Pancreatic cancer is difficult to treat because the tumor often does not respond to all the currently regimens. US researchers have found a new way to increase the sensitivity of cancer cells to drugs.
The results are published in the journal Nature Medicine. Researchers have found that administration of an inhibitor of focal adhesion kinase (focal adhesion kinase) mice with pancreatic cancer significantly increases tumor response to chemotherapy and immunotherapy, thereby increasing the survival of rodents.
At this stage, the study's author, David Denardo, Associate Professor of the School of Medicine at the University of Washington (USA), together with the staff plan to test the efficacy of this regimen in patients with advanced pancreatic cancer with the hope of a significant increase in survival and improving patients' quality of life.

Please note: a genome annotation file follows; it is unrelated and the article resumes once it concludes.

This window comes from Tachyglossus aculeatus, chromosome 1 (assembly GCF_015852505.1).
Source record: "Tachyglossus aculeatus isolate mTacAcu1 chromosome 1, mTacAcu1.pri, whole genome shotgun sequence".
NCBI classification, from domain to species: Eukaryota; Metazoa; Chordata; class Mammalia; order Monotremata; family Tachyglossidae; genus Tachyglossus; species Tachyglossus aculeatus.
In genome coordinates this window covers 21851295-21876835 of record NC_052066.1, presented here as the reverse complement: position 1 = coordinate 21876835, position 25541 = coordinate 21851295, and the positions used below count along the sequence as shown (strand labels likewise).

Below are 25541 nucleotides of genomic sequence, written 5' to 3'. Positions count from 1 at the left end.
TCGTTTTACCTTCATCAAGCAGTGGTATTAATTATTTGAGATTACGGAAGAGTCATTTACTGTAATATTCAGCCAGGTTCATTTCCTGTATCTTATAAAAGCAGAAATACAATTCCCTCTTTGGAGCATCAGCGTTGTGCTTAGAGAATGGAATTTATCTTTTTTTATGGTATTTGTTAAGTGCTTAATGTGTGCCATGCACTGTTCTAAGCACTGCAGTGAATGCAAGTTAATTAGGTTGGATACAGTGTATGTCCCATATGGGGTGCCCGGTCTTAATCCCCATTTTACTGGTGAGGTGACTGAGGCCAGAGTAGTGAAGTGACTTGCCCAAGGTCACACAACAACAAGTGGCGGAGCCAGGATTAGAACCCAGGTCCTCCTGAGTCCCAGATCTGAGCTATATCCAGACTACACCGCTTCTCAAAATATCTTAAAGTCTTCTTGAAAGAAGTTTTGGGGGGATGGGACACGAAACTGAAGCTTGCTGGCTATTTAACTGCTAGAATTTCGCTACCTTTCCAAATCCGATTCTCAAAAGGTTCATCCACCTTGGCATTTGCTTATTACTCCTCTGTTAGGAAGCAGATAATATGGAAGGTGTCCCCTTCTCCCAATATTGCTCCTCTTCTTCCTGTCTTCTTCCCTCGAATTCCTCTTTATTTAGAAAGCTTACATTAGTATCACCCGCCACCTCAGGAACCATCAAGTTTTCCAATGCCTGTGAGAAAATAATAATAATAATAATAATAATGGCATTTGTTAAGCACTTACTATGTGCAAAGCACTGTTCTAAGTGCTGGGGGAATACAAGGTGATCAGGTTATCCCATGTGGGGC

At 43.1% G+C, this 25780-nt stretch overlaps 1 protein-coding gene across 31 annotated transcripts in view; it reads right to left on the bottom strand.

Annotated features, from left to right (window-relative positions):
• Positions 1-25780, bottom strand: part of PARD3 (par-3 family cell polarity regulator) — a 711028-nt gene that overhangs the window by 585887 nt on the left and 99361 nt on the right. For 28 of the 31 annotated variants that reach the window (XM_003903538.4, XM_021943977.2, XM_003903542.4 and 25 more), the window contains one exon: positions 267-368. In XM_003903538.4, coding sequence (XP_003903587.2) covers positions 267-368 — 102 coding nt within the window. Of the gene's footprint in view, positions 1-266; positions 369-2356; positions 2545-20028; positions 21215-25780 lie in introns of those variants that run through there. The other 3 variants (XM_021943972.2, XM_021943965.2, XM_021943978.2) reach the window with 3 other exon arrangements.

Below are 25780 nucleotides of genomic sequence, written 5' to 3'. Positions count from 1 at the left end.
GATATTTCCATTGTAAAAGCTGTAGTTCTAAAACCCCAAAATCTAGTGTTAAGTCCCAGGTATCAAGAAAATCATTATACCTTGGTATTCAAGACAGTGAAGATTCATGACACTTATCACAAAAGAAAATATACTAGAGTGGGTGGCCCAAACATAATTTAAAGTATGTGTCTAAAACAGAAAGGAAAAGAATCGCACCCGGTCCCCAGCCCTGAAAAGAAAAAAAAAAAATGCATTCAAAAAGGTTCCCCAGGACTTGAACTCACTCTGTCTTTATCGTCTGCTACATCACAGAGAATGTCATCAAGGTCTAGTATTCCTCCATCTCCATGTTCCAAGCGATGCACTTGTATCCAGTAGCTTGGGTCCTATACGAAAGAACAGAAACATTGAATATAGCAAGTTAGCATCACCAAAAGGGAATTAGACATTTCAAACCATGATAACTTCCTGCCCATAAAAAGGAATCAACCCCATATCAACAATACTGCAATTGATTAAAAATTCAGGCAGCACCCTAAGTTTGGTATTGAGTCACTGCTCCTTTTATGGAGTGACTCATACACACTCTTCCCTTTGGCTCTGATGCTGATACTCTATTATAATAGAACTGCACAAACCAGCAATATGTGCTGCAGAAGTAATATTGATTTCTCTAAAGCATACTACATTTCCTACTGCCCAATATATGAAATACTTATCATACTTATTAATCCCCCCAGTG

According to the American Cancer Society, in 2016 the United States will be diagnosed about 53,070 new cases of pancreatic cancer, and more than 41 000 people die from this disease. Five-year survival rate with a low tumor and accounts for about 7.7%.
Denardo said: "It is well known that pancreatic tumors are insensitive to both standard chemotherapy regimens, and new forms of immunotherapy. We anticipate that a fibrotic microenvironment of malignant cells, typical of pancreatic cancer may be responsible for the poor response to immunotherapy is effective in other types of cancer. "
Next Denardo explains that the focal adhesion kinase plays an important role in the development of connective tissue in tumors and other diseases.
Fibrous tissue protects the cancer cells as effectively "covers" them from the immune system. This prevents the tumor cells to enter the bloodstream, which reduces their sensitivity to chemotherapy.
Based on materials http://www.medicalnewstoday.com/articles/311434.php